For the last six years, Blue Velvet, a martini bar located at 430 W Gilman, has been home to a popular Latin night every Thursday. Bar manager Tim Schmock and resident DJ Bryan Suzan (aka DJ Sucio) sat to discuss the importance of having a Latin night available to students on campus, the weekly event’s history and where it’s heading.
Bryan first lead the discussion with a recap on his first time as a patron going to one of the weekly Thursday Latin Nights.
“I was first invited by one of my fraternity brothers in (Latino fraternity) Lambda Theta Phi, who have always been involved in Latin night at Blue Velvet and were the ones to get the event started,” he said. “I remember going there and just thinking it was a good place for dancing, which you don’t have much of in downtown Madison. Granted there is Sotto, Whiskey Jakes and (State Street) Brats, but they all play the same electronic dance music. With Latin music you get a little more feeling. Especially since I’m Latino, it feels like home.”
Gradually the conversation shifted gears to Suzan’s take on Madison’s reaction to the event.
“When it first started it was called Badger Latin Night, and it was a place intended for all students to come, have fun and enjoy Latin culture,” he said. “Then word got around to the Madison Latino community, which is large, and it led to a lot of regulars who may be a bit older. The vibe I get is that early in the night it’s mainly a lot of students and then as the night goes on it becomes more of the community. Right now, for students it’s a starter bar but we do get a lot of students that stick around the whole time”
I brought up that Latin music is the most popular its been in a while and asked what Bryan’s take was as to why more bars on campus aren’t adopting a Latin night.
“Honestly, that’s a good question,” he said. “I never thought about it because places like Wando’s would succeed if they had a Latin night. But the problem is that it’s hard to find a DJ who both knows how to play Latin music and is willing. The way I like to play music is very traditional. I don’t play remixes or versions with English in them. For example, Despacito — I don’t play the Justin Bieber version, I play the original version.”
The conversation took a thoughtful turn when we discussed the feedback that Bryan has observed during his time at Blue Velvet.
“The most visible feedback I get is that they keep coming back every week, so they make it part of their routine,” he said. “What I notice with new students, is that they make it a place to go. They always say, ‘oh we will start at Blue Velvet or we are going to stay the whole night.’ Because they know that’s what they like, that’s what attracts them, and they will have fun. For me that’s more than enough feedback because I know I am doing a good job and that I am keeping them around.”
I made a point to ask Bryan if there was anything he wished people knew about Latin Night.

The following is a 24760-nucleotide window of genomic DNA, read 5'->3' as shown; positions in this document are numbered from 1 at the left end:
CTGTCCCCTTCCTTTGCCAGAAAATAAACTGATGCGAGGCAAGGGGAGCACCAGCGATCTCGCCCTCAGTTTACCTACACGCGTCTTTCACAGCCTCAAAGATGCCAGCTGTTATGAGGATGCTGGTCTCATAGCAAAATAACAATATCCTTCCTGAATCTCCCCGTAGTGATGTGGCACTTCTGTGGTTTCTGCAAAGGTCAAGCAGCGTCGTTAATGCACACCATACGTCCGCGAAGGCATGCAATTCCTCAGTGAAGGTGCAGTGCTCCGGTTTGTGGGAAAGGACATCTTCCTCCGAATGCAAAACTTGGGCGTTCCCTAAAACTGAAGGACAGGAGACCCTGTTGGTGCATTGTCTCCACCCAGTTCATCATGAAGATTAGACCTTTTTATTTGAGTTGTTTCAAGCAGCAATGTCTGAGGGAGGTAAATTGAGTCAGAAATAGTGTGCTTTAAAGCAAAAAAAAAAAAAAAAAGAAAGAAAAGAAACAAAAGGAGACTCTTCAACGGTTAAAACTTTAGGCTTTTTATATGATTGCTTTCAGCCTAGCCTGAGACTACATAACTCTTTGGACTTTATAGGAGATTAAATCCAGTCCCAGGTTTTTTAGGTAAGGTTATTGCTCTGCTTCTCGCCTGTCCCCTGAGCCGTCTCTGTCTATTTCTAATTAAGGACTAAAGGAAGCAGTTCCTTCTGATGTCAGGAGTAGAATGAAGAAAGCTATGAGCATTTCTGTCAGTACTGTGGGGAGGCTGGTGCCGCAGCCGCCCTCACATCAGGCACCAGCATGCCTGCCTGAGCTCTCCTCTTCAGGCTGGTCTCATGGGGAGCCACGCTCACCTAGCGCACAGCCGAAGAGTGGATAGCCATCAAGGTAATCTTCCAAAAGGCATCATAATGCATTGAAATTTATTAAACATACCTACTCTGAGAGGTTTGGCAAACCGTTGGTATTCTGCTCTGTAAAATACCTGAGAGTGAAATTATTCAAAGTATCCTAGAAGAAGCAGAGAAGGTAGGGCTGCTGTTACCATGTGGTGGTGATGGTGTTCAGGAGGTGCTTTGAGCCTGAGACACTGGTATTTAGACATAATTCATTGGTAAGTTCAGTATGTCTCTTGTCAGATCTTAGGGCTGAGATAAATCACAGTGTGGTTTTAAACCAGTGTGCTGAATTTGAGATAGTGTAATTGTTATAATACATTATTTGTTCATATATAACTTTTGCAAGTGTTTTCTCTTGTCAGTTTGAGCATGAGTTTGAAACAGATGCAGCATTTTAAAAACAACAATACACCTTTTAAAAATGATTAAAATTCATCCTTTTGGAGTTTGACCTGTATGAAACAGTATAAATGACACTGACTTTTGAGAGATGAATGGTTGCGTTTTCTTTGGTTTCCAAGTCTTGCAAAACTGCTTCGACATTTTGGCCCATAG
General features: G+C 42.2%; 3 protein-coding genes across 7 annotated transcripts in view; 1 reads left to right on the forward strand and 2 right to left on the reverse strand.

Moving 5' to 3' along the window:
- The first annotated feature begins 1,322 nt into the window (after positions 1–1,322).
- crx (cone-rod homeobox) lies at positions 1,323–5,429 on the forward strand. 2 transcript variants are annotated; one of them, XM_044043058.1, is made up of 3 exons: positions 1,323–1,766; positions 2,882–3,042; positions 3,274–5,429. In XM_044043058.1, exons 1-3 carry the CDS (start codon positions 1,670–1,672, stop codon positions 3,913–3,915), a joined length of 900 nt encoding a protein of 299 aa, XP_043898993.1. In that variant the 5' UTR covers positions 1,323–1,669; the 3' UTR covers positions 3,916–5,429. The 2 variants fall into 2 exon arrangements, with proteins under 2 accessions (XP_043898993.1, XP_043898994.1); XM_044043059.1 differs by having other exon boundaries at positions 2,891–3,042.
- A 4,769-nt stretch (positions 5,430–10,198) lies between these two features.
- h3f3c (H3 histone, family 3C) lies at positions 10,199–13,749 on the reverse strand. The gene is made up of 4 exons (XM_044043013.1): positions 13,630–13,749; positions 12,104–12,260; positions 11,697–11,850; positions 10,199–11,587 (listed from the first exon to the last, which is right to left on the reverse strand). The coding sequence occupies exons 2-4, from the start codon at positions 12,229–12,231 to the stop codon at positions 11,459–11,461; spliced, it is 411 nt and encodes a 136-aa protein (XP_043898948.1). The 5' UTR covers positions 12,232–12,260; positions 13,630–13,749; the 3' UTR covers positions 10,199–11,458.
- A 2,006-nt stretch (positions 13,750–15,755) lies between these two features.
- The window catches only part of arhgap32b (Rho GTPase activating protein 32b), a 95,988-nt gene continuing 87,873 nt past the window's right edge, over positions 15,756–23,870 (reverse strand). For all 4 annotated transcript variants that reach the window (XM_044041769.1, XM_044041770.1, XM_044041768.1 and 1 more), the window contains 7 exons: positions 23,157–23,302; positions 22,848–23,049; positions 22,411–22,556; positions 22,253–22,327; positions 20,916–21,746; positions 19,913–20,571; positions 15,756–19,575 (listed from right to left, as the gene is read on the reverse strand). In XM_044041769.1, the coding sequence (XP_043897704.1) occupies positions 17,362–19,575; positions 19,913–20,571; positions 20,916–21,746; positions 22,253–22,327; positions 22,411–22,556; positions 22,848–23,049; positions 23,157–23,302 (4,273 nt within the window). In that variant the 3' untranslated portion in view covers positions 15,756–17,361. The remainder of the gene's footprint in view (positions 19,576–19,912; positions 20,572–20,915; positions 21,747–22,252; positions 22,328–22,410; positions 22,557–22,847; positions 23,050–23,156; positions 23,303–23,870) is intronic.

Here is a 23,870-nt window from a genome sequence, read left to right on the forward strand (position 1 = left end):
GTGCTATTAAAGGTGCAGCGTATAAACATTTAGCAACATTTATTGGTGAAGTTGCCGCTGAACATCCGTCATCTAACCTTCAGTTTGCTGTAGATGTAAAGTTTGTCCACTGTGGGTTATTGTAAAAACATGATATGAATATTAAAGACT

“I try to be extremely welcoming and so are my co-workers, because I understand it can be weird to be at a new bar listening to music you don’t typically listen to, but just have fun,” he said. “If you like the song, just dance, no one is going to make fun of you. You see dancers we have up there that aren’t good, but it doesn’t stop them. That is what Latin music is all about, just feeling it and dancing!”
Latin Night was born out of an idea by a brother of the Latino Fraternity Lambda Theta Phi. Both Schmock and Suzan stressed this history to me and wanted to make sure these people received their recognition.
“A young man named Ryan Budhacheticka nicknamed ‘Buddha’ who was a bartender at the time, pointed out to me how the only establishment that hosted a Latin night was the Cardinal bar and because of its distance wasn’t ideal,” said Blue Velvet owner Schmok. “After a few weeks of promoting the event and getting word to students on campus, I’ll never forget the first Latin night. I have never seen so many people in one place and I only staffed three people for the whole bar. At one point people were throwing limes at me to get my attention because we were so backed up. It was thanks to our two early DJ’s, Carlos Bustamante and Kevin Oliva who had those lines out the door and played great music.”
Suzan also shared his take on BV’s history touching on how the support system set up by the brothers in Lambda provided a pipeline for a new generation of DJs to receive the Thursday night responsibility.
“Those three people Ryan, Carlos and Kevin, were the pioneers of Latin night and they made sure to pass the torch before they graduated,” Suzan said. “Eventually another Lambda named Joshua Rodriguez who is a big influencer on the Latin music you still hear would go on to teach me how to play. Plus, keeping in tradition, I have just graduated and made sure to get another young Lambda named Rey David Claudio, aka DJ Mondra, who is absolutely killing it.”
Schmock said Blue Velvet is considering spreading the success from Latin Night to other groups who could use their own space to dance.
“Pride night,” he said. “I have a had lot of people from the pride community tell me that they enjoy establishments meant for them, but they don’t always want to go to a place pegged as being a gay bar. I am considering making into a Friday night event. But we have to go about finding the right person to play the event and promoting like we did with that first Latin night.”